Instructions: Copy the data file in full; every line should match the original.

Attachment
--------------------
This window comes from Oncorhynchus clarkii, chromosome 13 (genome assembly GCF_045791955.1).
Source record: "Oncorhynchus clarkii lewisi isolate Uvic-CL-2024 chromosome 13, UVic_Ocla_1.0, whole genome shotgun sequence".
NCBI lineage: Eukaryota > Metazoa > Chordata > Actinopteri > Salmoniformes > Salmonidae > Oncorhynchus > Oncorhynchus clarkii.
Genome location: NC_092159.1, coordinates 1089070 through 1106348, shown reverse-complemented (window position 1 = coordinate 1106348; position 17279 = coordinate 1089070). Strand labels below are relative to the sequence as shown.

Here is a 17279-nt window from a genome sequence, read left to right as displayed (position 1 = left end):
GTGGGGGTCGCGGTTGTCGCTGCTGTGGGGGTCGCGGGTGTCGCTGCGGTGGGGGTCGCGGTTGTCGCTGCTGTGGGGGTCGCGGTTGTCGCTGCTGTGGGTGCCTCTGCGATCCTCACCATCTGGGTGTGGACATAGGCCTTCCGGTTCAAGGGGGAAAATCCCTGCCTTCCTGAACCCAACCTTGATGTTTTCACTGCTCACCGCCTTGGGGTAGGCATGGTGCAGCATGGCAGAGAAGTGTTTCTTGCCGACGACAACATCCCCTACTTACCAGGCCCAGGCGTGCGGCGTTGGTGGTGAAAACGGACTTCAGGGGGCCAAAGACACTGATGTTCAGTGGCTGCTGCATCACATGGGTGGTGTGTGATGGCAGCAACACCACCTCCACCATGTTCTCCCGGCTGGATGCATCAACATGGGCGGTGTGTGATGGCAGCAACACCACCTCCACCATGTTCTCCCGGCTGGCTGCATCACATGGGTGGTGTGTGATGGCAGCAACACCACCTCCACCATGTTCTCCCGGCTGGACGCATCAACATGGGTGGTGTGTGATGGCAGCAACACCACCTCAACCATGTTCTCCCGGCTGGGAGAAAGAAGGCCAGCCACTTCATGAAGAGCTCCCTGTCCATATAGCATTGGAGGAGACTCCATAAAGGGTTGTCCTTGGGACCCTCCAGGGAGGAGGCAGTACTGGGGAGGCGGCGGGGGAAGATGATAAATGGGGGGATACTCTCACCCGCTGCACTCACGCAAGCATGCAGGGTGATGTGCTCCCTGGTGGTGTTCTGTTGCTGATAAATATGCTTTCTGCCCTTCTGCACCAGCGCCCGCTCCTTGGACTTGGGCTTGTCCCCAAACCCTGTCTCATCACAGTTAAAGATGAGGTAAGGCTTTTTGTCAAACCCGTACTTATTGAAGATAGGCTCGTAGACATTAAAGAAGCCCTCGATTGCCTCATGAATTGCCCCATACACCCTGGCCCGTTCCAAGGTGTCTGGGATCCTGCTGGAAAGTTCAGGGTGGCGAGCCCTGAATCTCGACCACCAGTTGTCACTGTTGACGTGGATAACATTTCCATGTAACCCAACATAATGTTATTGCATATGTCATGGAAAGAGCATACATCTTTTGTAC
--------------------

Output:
This window comes from Oncorhynchus clarkii, chromosome 13 (genome assembly GCF_045791955.1).
Source record: "Oncorhynchus clarkii lewisi isolate Uvic-CL-2024 chromosome 13, UVic_Ocla_1.0, whole genome shotgun sequence".
NCBI lineage: Eukaryota > Metazoa > Chordata > Actinopteri > Salmoniformes > Salmonidae > Oncorhynchus > Oncorhynchus clarkii.
Genome location: NC_092159.1, coordinates 1089070 through 1106348, shown reverse-complemented (window position 1 = coordinate 1106348; position 17279 = coordinate 1089070). Strand labels below are relative to the sequence as shown.

Here is a 17279-nt window from a genome sequence, read left to right as displayed (position 1 = left end):
GTGGGGGTCGCGGTTGTCGCTGCTGTGGGGGTCGCGGGTGTCGCTGCGGTGGGGGTCGCGGTTGTCGCTGCTGTGGGGGTCGCGGTTGTCGCTGCTGTGGGTGCCTCTGCGATCCTCACCATCTGGGTGTGGACATAGGCCTTCCGGTTCAAGGGGGAAAATCCCTGCCTTCCTGAACCCAACCTTGATGTTTTCACTGCTCACCGCCTTGGGGTAGGCATGGTGCAGCATGGCAGAGAAGTGTTTCTTGCCGACGACAACATCCCCTACTTACCAGGCCCAGGCGTGCGGCGTTGGTGGTGAAAACGGACTTCAGGGGGCCAAAGACACTGATGTTCAGTGGCTGCTGCATCACATGGGTGGTGTGTGATGGCAGCAACACCACCTCCACCATGTTCTCCCGGCTGGATGCATCAACATGGGCGGTGTGTGATGGCAGCAACACCACCTCCACCATGTTCTCCCGGCTGGCTGCATCACATGGGTGGTGTGTGATGGCAGCAACACCACCTCCACCATGTTCTCCCGGCTGGACGCATCAACATGGGTGGTGTGTGATGGCAGCAACACCACCTCAACCATGTTCTCCCGGCTGGGAGAAAGAAGGCCAGCCACTTCATGAAGAGCTCCCTGTCCATATAGCATTGGAGGAGACTCCATAAAGGGTTGTCCTTGGGACCCTCCAGGGAGGAGGCAGTACTGGGGAGGCGGCGGGGGAAGATGATAAATGGGGGGATACTCTCACCCGCTGCACTCACGCAAGCATGCAGGGTGATGTGCTCCCTGGTGGTGTTCTGTTGCTGATAAATATGCTTTCTGCCCTTCTGCACCAGCGCCCGCTCCTTGGACTTGGGCTTGTCCCCAAACCCTGTCTCATCACAGTTAAAGATGAGGTAAGGCTTTTTGTCAAACCCGTACTTATTGAAGATAGGCTCGTAGACATTAAAGAAGCCCTCGATTGCCTCATGAATTGCCCCATACACCCTGGCCCGTTCCAAGGTGTCTGGGATCCTGCTGGAAAGTTCAGGGTGGCGAGCCCTGAATCTCGACCACCAGTTGTCACTGTTGACGTGGATAACATTTCCATGTAACCCAACATAATGTTATTGCATATGTCATGGAAAGAGCATACATCTTTTGTAC